How to Make a Spring Wreath
Pussywillows and Red-Twigged Dogwood Are a Good Start
Mud season for many gardeners is bleak. Raw days of gray and rain mean it’s not fun to spend time outdoors, so we wither on the vine. Thankfully, I start lots of seedlings indoors, and early April is the right time to start most vegetables and flowers. But even that doesn’t keep me very busy – and I tend to get squirrelly.
I recently went outside to harvest materials for making a spring wreath, and then made one on the kitchen island. It perked up my spirits considerably, so I am sharing my technique here – along with some tips about growing what you need for making spring wreathes in years to come.
Grape vines are the base for a spring wreath
is what you need: several lengths of freshly cut grape vines, each piece 5 to
15 feet long and a quarter to a half an inch in diameter; 25 stems of
pussywillows, 25 stems of red-twigged dogwood, and a dozen or so stems of alder
with fresh catkins. The stems are all found in moist places alongside the road,
or at the edge of a stream or swamp.
Wild grapes are a
pest vine for many of us, climbing up trees and strangling them, so pulling
some down and using them for a wreath is a good thing to do. Of course this is the time to prune eating and
wine grapes, and you may be able to gather enough vines on your domestic plants
to make a wreath base.
I went to the woods and cut a 15-foot length of grapevine that was about as thick around as my ring finger. It is important to use living, not dead, vines; the one I cut was a greenish white inside and flexible, so I knew it was alive when I cut it. Dead vines are brittle and not suitable.
Begin by forming a vine circle 14 to 16 inches in diameter by overlapping (or twisting) one half of the vine over the other half – the same way you would start to tie your shoelaces. Then grasp one of the loose ends and weave it around the vine circle in loops, over and under, pulling it tight as you go. After each piece of vine is in place squeeze the circle to make it regular in shape.
This is about ready for the pussywillows
When you run out of vine, tuck the end into
the circle and repeat the maneuver with the other end of the vine. Then use
shorter, thinner pieces of vine – say 6 to 8 feet long and pencil-thick – and weave
them around the wreath base until you have a circle 2 inches or more thick. It’s
hard to make a nice round circle of vine, and mine was a little lopsided.
The great thing about this grapevine wreath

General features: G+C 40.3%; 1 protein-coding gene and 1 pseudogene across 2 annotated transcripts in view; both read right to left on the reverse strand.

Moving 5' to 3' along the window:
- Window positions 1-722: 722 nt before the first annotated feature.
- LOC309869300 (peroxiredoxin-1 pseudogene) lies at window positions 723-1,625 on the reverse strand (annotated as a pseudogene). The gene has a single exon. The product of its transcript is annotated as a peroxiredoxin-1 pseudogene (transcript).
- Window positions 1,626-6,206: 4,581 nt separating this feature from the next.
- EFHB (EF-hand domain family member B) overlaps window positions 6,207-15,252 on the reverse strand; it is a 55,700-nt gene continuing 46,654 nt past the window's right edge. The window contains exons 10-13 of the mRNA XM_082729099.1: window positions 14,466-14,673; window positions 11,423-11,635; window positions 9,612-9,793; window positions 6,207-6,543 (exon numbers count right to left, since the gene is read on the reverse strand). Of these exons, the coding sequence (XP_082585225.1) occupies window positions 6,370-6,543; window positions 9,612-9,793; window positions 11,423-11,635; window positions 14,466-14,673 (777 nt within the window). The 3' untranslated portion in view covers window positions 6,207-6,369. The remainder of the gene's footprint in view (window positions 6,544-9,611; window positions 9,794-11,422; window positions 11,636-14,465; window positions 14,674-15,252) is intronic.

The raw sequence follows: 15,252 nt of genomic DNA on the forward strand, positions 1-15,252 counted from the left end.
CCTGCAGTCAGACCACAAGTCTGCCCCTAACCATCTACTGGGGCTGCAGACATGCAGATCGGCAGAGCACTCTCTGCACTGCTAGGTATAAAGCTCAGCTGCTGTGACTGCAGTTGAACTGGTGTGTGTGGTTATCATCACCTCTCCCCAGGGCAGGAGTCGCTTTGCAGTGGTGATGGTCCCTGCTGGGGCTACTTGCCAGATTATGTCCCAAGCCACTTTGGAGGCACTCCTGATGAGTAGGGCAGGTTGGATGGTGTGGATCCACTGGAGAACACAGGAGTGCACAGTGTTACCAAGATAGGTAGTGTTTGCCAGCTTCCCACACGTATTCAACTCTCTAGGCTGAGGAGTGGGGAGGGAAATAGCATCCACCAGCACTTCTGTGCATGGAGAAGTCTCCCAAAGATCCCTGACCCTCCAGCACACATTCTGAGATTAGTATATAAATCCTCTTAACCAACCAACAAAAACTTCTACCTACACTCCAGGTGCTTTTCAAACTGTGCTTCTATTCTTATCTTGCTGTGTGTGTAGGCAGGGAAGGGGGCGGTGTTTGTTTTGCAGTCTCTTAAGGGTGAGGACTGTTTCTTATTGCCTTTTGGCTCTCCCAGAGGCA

is that you can just slide stems of pussywillows in between the vines and
natural tension will hold them in place. In fact, I had to use a screwdriver to
lift the vines at times in order to slide the stems in place.
Pussywillows picked by the roadside
I went around first with pussywillows stems, poking them into the grape vine base every 4 inches of so. Then I added stems of alders with their nice catkins, and finally I slid in clusters of the red-twigged dogwoods. I hung the wreath up where I could work on it and was better able to see where there were spaces that needed twigs, and added a few more.
A few notes on growing these plants. Pussywillows love to grow in wet places and require no care. You can start them as soon as the ground thaws and the bushes leaf out. Just cut 12-inch branches, strip off the leaves, and push them 8 inches into the soil. They will root where there are leaf nodes.
In addition to growing in the wild, red-twigged dogwood is a nice landscape plant available at any garden center. Stems can grow up to 3 feet in a year, and some gardeners cut the plant right to the ground each spring (once it is a few years old and has well established root systems.) They do that as the stems are most brilliantly colored in their first year of growth. Or you can remove a third of the stems each year, which is what I do.
Alders? They grow wild by my stream and I have to admit I have never seen plants for sale. They are messy plants that tend to flop over and root in. But they are nitrogen-fixing shrubs that will improve the soil in wastelands or alongside the road. I imagine you can root them in the spring just like willows. But they’re not for urban gardeners or small lots.
Alder with catkins picked here by the roadside
My wreath is not a professional job, but it pleases me every time I see it. That’s important in mudseason. And after I made mine, we got another foot of snow! March went out like a lion here where I live.
Spring wreath with spring snow
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